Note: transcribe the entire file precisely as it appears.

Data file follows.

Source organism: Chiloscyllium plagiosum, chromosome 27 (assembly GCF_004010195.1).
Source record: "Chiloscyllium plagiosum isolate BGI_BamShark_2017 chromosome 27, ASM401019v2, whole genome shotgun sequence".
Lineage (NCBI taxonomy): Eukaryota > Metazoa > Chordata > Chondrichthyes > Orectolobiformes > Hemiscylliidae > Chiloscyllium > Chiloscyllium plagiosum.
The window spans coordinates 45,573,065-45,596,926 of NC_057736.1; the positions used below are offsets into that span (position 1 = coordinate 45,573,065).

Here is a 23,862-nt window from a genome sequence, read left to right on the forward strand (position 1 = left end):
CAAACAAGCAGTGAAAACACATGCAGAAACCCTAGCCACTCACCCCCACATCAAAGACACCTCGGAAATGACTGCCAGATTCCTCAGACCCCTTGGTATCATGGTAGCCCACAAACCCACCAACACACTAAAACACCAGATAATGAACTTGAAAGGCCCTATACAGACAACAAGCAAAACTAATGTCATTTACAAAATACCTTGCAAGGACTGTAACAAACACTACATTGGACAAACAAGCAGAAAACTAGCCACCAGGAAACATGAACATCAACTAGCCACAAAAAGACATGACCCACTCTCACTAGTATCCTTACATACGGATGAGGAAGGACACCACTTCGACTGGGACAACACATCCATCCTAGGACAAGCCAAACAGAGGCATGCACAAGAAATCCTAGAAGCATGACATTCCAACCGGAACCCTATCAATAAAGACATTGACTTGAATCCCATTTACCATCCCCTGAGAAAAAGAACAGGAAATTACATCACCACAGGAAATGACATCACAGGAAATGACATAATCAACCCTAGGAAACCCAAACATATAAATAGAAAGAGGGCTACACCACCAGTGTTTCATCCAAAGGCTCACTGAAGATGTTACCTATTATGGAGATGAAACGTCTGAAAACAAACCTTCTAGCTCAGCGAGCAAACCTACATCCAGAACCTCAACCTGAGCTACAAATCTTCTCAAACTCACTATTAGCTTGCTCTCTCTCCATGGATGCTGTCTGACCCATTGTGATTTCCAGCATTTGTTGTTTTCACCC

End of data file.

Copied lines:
Source organism: Chiloscyllium plagiosum, chromosome 27 (assembly GCF_004010195.1).
Source record: "Chiloscyllium plagiosum isolate BGI_BamShark_2017 chromosome 27, ASM401019v2, whole genome shotgun sequence".
Lineage (NCBI taxonomy): Eukaryota > Metazoa > Chordata > Chondrichthyes > Orectolobiformes > Hemiscylliidae > Chiloscyllium > Chiloscyllium plagiosum.
The window spans coordinates 45,573,065-45,596,926 of NC_057736.1; the positions used below are offsets into that span (position 1 = coordinate 45,573,065).

Here is a 23,862-nt window from a genome sequence, read left to right on the forward strand (position 1 = left end):
CAAACAAGCAGTGAAAACACATGCAGAAACCCTAGCCACTCACCCCCACATCAAAGACACCTCGGAAATGACTGCCAGATTCCTCAGACCCCTTGGTATCATGGTAGCCCACAAACCCACCAACACACTAAAACACCAGATAATGAACTTGAAAGGCCCTATACAGACAACAAGCAAAACTAATGTCATTTACAAAATACCTTGCAAGGACTGTAACAAACACTACATTGGACAAACAAGCAGAAAACTAGCCACCAGGAAACATGAACATCAACTAGCCACAAAAAGACATGACCCACTCTCACTAGTATCCTTACATACGGATGAGGAAGGACACCACTTCGACTGGGACAACACATCCATCCTAGGACAAGCCAAACAGAGGCATGCACAAGAAATCCTAGAAGCATGACATTCCAACCGGAACCCTATCAATAAAGACATTGACTTGAATCCCATTTACCATCCCCTGAGAAAAAGAACAGGAAATTACATCACCACAGGAAATGACATCACAGGAAATGACATAATCAACCCTAGGAAACCCAAACATATAAATAGAAAGAGGGCTACACCACCAGTGTTTCATCCAAAGGCTCACTGAAGATGTTACCTATTATGGAGATGAAACGTCTGAAAACAAACCTTCTAGCTCAGCGAGCAAACCTACATCCAGAACCTCAACCTGAGCTACAAATCTTCTCAAACTCACTATTAGCTTGCTCTCTCTCCATGGATGCTGTCTGACCCATTGTGATTTCCAGCATTTGTTGTTTTCACCC